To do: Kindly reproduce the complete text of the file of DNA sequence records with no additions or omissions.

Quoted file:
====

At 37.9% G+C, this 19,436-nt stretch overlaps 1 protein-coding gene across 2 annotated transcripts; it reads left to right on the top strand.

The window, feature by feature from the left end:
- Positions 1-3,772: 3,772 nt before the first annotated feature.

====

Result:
At 37.9% G+C, this 19,436-nt stretch overlaps 1 protein-coding gene across 2 annotated transcripts; it reads left to right on the top strand.

The window, feature by feature from the left end:
- Positions 1-3,772: 3,772 nt before the first annotated feature.